Answering these questions helps you in two ways. First, you will be able to check whether your logistical performance indicators match your company’s long-term objectives and business strategy. Because the performance indicator “stock turnover”, for example, is not going to help you if the “rate of change of the inventory” is of much larger concern for you.

Second, by sticking closer to your company’s objectives, you’ll be able to recognize where target corridors come into play, and to what extent. This, by the way, does not mean that you should aim at the highest possible value for each indicator when planning a new distributions centre. This would be unaffordable and utterly unrealistic. Instead, you should make sure that the chosen solution is able to get you into the target corridor. At the same time, the necessary adjustments should be manageable and affordable, which is most likely if you incorporated them into the concept at an early stage.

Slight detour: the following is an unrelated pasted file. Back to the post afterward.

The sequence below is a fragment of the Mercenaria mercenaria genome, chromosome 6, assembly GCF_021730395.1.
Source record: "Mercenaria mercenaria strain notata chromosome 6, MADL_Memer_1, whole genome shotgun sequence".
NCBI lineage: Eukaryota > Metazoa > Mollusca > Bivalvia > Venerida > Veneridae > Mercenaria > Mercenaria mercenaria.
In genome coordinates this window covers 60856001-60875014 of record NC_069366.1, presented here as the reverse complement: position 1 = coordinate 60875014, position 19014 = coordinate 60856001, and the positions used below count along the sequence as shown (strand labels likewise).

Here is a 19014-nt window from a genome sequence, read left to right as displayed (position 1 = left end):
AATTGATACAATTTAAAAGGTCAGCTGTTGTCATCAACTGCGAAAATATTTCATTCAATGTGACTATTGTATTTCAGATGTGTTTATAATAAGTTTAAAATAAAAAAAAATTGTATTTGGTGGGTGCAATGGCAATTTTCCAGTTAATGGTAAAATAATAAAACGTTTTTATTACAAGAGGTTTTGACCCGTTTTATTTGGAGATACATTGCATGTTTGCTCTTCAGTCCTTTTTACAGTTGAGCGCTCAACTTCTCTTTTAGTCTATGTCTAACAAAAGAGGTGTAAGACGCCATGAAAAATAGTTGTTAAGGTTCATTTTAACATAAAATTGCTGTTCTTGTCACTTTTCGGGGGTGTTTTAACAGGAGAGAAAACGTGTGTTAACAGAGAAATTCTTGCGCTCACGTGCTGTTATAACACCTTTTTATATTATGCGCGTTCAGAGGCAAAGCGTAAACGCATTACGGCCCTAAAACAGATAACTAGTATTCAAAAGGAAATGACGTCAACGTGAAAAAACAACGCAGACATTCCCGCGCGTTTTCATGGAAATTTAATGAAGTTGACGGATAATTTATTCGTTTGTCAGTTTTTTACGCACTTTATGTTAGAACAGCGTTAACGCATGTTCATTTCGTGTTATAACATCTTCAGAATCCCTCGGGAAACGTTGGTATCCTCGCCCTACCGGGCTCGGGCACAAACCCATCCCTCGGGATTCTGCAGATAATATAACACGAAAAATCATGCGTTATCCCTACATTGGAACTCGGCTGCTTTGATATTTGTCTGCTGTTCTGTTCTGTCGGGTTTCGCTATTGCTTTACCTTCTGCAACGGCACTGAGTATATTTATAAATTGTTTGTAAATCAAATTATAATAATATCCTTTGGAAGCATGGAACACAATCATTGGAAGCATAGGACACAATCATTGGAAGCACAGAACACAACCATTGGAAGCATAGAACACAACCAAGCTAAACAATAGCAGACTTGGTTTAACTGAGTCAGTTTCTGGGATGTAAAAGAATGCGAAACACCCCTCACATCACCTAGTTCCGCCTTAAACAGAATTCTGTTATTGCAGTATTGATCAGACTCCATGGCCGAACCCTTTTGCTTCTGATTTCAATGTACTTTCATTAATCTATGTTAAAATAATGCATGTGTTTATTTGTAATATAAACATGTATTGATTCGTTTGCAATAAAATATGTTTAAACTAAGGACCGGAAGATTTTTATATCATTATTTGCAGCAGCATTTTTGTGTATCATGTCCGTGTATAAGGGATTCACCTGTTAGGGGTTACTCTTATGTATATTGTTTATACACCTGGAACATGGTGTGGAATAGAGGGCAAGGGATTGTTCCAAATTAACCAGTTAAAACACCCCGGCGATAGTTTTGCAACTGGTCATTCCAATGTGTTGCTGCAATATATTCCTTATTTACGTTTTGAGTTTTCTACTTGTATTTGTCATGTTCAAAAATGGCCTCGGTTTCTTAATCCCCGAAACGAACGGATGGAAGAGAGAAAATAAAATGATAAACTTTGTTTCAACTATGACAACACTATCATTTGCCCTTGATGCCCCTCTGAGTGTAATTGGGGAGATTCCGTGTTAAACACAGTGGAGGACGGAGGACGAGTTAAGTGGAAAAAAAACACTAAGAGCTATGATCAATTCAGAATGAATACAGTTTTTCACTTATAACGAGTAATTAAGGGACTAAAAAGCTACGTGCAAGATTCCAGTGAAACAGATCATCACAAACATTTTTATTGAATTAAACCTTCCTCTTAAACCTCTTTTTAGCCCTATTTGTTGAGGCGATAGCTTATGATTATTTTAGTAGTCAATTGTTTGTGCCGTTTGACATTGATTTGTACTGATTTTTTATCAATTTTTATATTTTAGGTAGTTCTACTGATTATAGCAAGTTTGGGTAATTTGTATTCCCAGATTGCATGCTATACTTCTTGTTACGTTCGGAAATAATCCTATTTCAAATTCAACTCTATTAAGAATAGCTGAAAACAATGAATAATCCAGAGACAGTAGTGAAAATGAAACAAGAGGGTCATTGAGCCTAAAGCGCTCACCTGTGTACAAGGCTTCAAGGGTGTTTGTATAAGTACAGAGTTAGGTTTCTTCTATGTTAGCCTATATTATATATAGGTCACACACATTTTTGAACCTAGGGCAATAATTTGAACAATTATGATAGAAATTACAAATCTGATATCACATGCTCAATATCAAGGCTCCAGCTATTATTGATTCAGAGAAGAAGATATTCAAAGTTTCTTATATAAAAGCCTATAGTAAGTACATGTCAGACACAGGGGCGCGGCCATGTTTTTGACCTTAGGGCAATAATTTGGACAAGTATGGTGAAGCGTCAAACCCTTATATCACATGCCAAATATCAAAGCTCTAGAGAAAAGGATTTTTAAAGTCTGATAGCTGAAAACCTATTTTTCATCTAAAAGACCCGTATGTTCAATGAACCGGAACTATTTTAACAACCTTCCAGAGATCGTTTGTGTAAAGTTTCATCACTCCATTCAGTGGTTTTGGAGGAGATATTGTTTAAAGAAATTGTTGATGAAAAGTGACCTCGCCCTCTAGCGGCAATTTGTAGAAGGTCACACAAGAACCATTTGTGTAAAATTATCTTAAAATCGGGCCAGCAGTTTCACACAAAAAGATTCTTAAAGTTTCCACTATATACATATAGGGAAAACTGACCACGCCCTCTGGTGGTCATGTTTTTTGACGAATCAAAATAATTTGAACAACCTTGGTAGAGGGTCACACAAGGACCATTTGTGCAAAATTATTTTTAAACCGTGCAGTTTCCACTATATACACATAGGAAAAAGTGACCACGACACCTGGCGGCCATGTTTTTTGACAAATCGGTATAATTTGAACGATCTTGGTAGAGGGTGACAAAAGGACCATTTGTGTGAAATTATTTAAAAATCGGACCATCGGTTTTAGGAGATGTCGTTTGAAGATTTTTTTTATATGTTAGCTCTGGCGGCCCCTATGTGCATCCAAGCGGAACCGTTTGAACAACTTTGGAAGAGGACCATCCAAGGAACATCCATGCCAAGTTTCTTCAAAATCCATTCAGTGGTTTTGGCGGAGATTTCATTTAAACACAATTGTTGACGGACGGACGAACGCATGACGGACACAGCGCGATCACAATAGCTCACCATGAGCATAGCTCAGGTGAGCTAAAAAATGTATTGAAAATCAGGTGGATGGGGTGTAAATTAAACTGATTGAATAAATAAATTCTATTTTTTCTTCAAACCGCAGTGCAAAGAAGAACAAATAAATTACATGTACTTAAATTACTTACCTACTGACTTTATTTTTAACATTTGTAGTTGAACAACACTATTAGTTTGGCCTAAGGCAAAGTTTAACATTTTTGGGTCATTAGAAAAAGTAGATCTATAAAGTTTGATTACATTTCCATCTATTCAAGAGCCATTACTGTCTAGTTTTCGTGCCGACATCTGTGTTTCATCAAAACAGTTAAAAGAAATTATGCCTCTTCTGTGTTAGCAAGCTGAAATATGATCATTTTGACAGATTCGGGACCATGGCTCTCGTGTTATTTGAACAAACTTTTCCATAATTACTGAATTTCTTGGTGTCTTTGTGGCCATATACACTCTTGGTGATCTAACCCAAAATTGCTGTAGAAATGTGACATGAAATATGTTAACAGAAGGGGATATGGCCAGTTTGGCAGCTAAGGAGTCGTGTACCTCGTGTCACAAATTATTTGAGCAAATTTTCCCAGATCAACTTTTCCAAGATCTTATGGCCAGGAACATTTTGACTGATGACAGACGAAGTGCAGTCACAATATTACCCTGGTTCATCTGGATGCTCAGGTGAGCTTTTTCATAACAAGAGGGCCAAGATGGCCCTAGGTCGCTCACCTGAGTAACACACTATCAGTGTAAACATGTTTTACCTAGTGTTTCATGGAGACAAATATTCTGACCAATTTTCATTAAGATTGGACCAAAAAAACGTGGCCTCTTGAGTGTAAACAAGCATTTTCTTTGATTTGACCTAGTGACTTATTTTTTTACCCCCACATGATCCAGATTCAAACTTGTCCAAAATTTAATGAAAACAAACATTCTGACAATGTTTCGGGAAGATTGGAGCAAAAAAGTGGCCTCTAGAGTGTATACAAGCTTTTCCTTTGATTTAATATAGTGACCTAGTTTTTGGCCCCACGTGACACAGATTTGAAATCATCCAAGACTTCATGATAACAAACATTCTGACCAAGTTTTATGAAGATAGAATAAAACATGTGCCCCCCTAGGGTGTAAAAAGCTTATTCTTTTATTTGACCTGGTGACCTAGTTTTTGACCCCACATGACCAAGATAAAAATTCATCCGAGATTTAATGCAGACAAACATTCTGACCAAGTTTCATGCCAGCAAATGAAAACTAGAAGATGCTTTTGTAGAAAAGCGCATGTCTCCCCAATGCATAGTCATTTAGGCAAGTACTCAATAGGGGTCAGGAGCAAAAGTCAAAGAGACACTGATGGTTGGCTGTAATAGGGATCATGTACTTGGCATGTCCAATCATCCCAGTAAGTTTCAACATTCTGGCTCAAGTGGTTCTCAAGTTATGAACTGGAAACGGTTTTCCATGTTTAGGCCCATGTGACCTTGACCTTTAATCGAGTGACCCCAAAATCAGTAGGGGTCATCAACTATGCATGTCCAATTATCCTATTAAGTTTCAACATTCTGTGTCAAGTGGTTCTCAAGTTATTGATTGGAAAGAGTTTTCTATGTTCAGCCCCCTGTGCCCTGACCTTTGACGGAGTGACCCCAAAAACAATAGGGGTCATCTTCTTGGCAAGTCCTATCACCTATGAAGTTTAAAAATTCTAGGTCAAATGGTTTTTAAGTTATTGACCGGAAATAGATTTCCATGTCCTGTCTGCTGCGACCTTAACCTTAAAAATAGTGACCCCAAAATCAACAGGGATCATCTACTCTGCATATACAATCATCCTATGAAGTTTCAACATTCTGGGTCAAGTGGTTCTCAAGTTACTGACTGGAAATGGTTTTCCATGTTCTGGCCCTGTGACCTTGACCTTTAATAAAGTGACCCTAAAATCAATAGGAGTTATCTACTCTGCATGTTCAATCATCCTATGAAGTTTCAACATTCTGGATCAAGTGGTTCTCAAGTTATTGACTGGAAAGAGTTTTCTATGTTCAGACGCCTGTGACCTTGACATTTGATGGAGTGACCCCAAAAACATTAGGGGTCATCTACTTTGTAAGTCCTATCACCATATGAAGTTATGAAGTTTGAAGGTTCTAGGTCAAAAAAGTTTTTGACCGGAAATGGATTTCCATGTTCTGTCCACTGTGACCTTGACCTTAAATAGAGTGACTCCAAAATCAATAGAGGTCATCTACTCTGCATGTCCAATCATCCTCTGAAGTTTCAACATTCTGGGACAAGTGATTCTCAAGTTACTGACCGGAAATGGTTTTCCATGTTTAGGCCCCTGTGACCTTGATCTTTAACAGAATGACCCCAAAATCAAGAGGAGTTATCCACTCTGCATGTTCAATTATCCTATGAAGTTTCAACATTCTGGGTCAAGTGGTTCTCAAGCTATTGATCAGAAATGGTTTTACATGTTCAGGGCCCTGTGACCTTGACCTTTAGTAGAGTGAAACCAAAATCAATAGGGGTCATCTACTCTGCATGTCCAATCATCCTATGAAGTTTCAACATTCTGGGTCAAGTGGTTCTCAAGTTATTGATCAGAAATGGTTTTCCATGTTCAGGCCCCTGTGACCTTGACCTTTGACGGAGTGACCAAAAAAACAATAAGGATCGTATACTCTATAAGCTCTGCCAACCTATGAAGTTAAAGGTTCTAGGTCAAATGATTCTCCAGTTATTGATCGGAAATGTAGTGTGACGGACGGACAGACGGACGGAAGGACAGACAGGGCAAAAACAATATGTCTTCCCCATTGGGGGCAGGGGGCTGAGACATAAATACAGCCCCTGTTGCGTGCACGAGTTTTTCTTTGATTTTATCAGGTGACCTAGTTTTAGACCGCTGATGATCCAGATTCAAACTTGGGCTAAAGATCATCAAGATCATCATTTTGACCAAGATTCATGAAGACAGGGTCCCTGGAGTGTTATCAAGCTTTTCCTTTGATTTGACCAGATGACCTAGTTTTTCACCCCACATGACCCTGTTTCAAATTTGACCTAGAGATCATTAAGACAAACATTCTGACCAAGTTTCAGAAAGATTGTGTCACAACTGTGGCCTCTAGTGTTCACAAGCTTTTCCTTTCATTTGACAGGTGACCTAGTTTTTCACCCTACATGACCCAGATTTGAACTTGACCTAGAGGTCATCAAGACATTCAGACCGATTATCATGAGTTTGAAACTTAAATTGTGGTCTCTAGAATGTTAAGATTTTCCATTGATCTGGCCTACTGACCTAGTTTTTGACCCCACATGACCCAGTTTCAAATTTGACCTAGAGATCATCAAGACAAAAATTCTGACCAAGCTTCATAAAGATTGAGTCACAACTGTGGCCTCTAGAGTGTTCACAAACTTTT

Get ready for some honesty now: Flexibility comes with a price tag! A facility or a system, that has been optimised to operate at a certain level of throughput, also causes “optimal” costs. On the other hand, a system with a lot of inbuilt flexibility will cost significantly more. But, and this is another advantage of defining the objectives of the project with regard to your business, you will be able to assess accurately where you need flexibility and what you are willing to pay for it. And if you specify this in your bid invitation, you are going to receive offers for the right solution at a price you can afford.